Other

Schoolchildren announce bumble-bee breakthrough in top science journal by Alom Shaha

Everyone has to read this article by Alom Shaha

http://www.guardian.co.uk/science/blog/2010/dec/22/schoolchildren-bumble-bee-research-journal?CMP=twt_fd

a Paper in Biology Letters today demonstrates how important it is for pupils to conduct their own original scientific experiments……

A scientific paper published today in the prestigious Royal Society journal Biology Letters reveals that “bumble-bees can use a combination of colour and spatial relationships in deciding which colour of flower to forage from.” This is an exciting discovery that deepens our knowledge of the buff-tailed bumble-bee (Bombus terrestris) and is described in an accompanying commentary as a “significant piece of research giving a novel insight in the colour and pattern vision of the bee”.
However, there is a more important discovery that is included in the paper, a discovery that I hope readers of this blogpost and the original paper will share with as many people as possible – the authors, while researching the behaviour of bees, “also discovered that science is cool and fun because you get to do stuff that no one has ever done before”.
As you’ve probably guessed, the authors of this particular paper are not your usual research team. The research was “conceived, carried out, summarized and written up by a class of 8 to 10 years olds” from Blackawton Primary School in Devon. The paper is deliberately written in “kids speak”, which, as well as being charming (“if we are lucky we will be able to get them to do Sudoku in a couple of years’ time”), serves as a constant reminder that this work was genuinely carried out by young schoolchildren.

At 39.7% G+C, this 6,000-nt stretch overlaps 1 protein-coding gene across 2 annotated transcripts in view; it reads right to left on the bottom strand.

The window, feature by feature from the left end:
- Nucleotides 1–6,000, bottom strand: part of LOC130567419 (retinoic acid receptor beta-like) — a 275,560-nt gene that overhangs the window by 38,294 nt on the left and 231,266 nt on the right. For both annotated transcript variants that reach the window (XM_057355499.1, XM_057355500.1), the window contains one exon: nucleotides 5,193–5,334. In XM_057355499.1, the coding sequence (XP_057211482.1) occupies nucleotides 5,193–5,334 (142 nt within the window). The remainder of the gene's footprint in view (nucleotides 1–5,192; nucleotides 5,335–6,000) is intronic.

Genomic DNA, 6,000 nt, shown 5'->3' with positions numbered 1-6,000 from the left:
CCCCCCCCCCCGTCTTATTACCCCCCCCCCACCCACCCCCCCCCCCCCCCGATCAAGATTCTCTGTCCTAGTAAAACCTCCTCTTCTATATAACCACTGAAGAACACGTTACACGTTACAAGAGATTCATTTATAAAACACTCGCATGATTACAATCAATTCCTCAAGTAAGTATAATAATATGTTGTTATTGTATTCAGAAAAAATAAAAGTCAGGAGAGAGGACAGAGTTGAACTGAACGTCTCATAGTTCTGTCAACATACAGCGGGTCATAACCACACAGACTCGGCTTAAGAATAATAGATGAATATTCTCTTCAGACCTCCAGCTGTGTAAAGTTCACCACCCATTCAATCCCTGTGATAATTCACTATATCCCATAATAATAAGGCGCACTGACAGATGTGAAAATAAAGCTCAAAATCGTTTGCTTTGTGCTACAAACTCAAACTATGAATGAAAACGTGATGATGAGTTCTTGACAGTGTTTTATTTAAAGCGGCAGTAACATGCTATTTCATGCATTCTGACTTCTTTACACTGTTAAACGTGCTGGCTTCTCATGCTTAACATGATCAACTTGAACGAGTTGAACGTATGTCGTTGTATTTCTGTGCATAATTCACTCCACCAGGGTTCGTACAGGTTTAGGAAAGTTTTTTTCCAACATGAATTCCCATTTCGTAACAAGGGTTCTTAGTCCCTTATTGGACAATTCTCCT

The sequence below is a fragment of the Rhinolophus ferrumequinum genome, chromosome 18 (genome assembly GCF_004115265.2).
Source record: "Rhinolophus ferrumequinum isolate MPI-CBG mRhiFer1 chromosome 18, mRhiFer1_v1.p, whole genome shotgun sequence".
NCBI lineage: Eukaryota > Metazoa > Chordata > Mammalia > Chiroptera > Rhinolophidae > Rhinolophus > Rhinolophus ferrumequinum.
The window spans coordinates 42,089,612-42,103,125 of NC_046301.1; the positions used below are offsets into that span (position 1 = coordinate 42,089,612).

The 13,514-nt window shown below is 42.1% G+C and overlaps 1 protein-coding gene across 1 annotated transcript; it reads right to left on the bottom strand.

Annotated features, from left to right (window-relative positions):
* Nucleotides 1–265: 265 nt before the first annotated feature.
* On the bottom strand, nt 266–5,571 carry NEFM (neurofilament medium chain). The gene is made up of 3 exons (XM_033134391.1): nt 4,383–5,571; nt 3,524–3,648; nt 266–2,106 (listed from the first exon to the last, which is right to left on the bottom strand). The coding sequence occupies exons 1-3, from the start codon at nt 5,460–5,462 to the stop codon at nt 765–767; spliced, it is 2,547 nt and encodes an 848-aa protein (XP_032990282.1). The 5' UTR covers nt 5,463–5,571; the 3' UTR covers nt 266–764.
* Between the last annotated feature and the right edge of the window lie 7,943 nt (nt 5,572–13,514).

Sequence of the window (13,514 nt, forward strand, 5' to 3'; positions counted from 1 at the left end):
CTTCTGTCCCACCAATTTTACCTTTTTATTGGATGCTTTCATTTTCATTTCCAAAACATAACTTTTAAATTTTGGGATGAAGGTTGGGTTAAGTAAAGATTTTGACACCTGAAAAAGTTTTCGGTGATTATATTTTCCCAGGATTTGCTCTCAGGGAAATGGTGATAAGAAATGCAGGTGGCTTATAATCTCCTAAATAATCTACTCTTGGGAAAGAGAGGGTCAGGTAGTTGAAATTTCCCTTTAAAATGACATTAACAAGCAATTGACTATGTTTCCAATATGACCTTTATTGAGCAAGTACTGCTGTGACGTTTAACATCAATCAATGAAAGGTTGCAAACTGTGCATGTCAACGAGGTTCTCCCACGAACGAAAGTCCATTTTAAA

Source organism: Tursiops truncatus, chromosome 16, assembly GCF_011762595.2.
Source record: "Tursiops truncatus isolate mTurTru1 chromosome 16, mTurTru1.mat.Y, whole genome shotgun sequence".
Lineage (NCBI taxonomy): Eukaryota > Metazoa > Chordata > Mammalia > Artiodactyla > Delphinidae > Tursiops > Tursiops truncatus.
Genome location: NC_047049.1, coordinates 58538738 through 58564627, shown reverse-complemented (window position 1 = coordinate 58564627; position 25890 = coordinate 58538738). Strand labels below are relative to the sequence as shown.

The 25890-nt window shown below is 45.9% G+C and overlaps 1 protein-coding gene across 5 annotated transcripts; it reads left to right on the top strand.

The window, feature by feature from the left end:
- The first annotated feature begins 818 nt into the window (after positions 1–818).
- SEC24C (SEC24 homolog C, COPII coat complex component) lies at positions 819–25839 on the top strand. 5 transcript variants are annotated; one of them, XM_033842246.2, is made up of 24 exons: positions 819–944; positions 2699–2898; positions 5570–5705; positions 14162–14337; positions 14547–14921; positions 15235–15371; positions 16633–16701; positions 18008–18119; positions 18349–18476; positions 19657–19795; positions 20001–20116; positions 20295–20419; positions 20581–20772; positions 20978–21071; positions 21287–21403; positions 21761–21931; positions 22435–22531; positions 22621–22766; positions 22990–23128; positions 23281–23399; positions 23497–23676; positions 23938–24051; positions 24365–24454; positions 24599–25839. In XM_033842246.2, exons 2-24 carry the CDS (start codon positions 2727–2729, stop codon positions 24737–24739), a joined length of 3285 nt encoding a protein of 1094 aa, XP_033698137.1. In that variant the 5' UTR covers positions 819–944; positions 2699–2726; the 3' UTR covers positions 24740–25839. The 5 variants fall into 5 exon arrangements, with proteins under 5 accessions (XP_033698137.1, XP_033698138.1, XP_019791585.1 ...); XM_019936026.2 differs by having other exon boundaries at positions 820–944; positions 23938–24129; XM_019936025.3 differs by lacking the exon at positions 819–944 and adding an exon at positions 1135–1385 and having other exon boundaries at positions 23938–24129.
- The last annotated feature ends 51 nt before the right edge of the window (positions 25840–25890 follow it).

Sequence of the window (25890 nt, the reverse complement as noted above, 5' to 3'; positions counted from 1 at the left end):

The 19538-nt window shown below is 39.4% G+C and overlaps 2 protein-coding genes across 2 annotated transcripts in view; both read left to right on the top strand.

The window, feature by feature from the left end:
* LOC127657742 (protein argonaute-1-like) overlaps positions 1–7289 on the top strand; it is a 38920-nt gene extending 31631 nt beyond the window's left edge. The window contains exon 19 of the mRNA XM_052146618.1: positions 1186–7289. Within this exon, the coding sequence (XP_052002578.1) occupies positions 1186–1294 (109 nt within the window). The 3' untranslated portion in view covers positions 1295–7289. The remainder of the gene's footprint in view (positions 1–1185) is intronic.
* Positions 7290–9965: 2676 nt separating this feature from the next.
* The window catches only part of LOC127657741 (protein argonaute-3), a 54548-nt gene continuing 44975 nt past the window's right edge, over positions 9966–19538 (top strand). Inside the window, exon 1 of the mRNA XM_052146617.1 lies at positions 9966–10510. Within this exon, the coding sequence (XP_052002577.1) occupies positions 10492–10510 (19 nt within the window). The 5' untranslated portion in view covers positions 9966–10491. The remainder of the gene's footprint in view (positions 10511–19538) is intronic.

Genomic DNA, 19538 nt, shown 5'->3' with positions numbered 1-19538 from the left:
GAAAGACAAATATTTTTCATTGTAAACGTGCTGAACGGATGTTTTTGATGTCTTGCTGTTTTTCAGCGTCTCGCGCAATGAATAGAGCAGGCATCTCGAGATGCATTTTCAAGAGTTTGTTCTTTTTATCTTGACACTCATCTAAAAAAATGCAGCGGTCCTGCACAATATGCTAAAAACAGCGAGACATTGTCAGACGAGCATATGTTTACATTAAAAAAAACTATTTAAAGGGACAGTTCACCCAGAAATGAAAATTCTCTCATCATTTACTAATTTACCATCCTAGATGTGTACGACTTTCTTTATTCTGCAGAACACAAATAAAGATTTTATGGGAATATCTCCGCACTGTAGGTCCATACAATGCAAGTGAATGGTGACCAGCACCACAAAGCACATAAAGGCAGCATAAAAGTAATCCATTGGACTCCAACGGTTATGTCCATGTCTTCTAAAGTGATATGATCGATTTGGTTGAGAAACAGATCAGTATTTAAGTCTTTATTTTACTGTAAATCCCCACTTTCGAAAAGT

I’m not qualified to judge the significance this paper may have in the world of bee science, but as a science teacher I can completely agree with one statement in the paper: “This experiment is important, because no one in history (including adults) has done this experiment before.” The students of Blackawton Primary School are a lucky bunch because they have had an educational experience which, sadly, most school science students never get to have: carrying out a genuinely original piece of scientific work…….. read more 

 

Leave a Reply

Your email address will not be published. Required fields are marked *